Who is the Guilty Party?

Oscar Espinosa Chepe
May 28, 2009

In the middle of May the newspaper Granma, official publication of the Communist Party, began a series of articles about the worsening of the economic situation in the country caused by the international financial crisis. Two articles signed by the director, Lázaro Barredo, and another article in the first page of the newspaper reported the excessive consumption of 40,000 tons of fuels for the production of electrical energy.

At the same time other publications, such as the weekly "Trabajadores" and the Center for the Study of the Cuban Economy have also expressed their concerns about the economy and the possible worsening in the next few months. Those familiar with the government practices in the last 50 years believe that public opinion is being prepared for the adoption of drastic measures to face the worsening tendencies.

Actually, the symptoms of the deterioration of the economy could be seen months ago, caused by 30 years of the Special Period and the consequences of the three hurricanes that pounded the Island in 2008 causing losses of more than 10 billion US dollars. Therefore, the effects of the international crisis are presented in a country that is submerged in a crisis for tens of years and punished by natural phenomena. The problems can be appreciated in the transportation system and the threat of power failures. At the same time, agriculture results remain at very low levels, with a reduction of 7.3% in the first quarter of 2009 in relation to last year, according to official figures.
At the same time, there are serious difficulties with the payment of financial obligations, which has caused several companies established in Cuba to leave, and to refinance the debts with other companies. In this environment everything seems to indicate a possible return to the worse months of the Special Period, which has not ended yet. In addition, we must remember that the country lacks monetary reserves and no measures have been take to face the economic crisis, since the promise made by president Raul Castro of implementing transformations to free the productive forces, remain unfulfilled.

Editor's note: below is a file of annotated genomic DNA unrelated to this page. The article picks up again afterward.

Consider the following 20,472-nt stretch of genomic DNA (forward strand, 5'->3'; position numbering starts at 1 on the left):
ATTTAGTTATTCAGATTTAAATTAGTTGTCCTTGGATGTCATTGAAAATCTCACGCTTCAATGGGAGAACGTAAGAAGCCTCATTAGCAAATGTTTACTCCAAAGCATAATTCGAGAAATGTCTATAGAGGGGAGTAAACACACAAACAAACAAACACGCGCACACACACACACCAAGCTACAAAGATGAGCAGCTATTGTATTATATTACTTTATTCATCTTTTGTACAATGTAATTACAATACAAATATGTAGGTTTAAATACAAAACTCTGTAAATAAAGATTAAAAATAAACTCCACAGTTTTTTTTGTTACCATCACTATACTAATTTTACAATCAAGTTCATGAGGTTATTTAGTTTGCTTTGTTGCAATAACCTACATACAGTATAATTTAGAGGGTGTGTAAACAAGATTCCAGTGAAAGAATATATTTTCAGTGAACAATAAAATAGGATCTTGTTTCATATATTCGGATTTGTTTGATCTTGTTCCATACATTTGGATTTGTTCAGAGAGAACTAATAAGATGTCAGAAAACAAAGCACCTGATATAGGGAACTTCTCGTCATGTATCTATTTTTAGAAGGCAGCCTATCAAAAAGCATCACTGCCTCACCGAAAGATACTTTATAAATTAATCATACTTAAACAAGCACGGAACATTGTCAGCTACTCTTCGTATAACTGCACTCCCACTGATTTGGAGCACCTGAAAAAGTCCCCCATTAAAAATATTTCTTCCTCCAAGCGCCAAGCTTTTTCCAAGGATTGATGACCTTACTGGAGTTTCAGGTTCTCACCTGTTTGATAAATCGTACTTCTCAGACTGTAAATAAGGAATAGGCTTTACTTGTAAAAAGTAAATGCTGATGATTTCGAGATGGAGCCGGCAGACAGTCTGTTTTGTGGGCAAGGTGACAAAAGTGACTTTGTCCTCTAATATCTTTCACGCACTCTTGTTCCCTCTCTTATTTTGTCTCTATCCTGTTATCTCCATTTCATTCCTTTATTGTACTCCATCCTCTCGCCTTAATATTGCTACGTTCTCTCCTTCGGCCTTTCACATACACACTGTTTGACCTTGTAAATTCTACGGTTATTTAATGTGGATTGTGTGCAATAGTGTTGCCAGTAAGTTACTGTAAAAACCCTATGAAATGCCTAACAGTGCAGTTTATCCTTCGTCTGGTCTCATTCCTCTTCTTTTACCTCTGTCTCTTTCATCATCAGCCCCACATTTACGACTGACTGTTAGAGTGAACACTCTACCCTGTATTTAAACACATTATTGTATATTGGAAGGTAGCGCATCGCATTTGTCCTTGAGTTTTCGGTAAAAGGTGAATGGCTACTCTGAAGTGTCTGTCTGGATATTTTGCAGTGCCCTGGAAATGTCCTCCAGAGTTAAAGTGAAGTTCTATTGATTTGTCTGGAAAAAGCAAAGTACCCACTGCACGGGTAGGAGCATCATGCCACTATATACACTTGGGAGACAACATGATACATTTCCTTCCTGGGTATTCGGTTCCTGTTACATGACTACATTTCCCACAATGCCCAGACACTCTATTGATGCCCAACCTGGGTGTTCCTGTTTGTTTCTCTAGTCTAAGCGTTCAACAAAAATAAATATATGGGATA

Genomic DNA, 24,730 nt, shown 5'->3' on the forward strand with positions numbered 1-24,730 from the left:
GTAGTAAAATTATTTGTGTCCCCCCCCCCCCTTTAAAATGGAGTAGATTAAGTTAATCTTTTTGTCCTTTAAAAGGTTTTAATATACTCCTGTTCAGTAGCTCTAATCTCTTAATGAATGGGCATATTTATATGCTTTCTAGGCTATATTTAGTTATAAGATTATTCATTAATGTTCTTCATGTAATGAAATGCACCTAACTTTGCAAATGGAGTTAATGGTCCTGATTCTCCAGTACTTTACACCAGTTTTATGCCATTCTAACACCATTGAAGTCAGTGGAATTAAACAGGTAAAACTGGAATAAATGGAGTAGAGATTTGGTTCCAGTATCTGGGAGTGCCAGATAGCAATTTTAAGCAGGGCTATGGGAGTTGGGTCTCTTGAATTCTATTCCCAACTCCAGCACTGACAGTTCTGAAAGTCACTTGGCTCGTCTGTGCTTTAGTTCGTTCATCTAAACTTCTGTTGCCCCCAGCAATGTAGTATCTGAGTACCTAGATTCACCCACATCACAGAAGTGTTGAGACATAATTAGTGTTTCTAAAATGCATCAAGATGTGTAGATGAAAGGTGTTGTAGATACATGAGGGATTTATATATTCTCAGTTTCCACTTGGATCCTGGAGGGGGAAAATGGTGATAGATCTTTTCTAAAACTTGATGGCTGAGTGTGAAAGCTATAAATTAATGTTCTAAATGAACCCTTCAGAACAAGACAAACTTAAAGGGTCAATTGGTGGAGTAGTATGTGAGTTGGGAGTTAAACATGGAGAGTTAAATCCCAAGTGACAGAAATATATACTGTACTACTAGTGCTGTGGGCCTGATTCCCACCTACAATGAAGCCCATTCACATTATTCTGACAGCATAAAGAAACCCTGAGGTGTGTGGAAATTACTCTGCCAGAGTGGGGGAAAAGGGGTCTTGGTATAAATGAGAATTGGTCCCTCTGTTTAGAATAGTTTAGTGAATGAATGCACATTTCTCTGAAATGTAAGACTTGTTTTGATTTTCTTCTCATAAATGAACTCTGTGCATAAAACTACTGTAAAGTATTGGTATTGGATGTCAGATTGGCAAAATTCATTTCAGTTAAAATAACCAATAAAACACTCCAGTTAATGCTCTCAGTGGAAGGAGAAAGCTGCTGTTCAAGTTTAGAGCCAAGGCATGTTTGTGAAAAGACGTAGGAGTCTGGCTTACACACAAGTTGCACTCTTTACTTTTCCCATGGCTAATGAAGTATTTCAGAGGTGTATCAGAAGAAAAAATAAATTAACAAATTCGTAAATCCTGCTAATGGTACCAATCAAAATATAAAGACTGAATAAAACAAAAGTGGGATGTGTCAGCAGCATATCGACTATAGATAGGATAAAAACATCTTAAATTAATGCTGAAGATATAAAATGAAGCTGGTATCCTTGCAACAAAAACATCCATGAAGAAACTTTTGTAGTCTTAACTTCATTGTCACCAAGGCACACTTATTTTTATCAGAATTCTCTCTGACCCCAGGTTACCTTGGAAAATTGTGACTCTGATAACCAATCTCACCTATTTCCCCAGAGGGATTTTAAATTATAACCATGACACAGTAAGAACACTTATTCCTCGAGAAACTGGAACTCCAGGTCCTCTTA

The Center for Studies of the Cuban Economy has indicated that the GDP will show a negative growth of 0.5% in 2009. Regardless, it is expected that the reduction shall be higher than expected, when considering the fall in agricultural production for the first quarter, a determinant period, the obvious decline in public transportation, the financial problems that affects imports and the possibility of more frequent power failures in the near future, according to Granma. We must also consider the possible closing of some of the nickel processing plants; especially the Che Guevara plant and the plant located in Nicaro, due to the fall in the price of nickel worldwide and its high production costs.

The situation in the next few months could be very delicate. When at the beginning of 1990 the subsidies from the Soviet Union disappeared and the Special Period was declared, Cuba had a productive infrastructure, currently nonexistent and whatever is left lacks capital as a result of lack of replacements and maintenance. We must remember that there is no sugar for export.

At the same time, the highest figure, Fidel Castro, is removed from the daily events and the system that he designed shows serious cracks, among others, the abrupt dismissals of Carlos Lage and Felipe Pérez Roque. In addition, there is a new generation without any commitments with the past and who generally consider the current system as an obstacle to their natural dreams of progress and wellbeing. If Raul Castro in his speech of 2007 brought hope for changes and transformation, the paralysis of the government has eliminated the expectations for reform with considerable erosion to his political credibility.
Finally, the Obama Administration does not seem to be inclined to offer excuses and justifications to the Havana government who used them in the past to promote fear from foreign governments, justify repression and blame others for their own faults.

Undoubtedly, the incoming months shall be even more difficult for the Cuban people, although it will be very clear that the increase of penalties and sufferings shall be the fault of those only interested in holding on to absolute power, who have remained blind and deaf to the call of the new era.

Habana, May 20, 2009

Oscar Espinosa Chepe
Economista y Periodista Independiente


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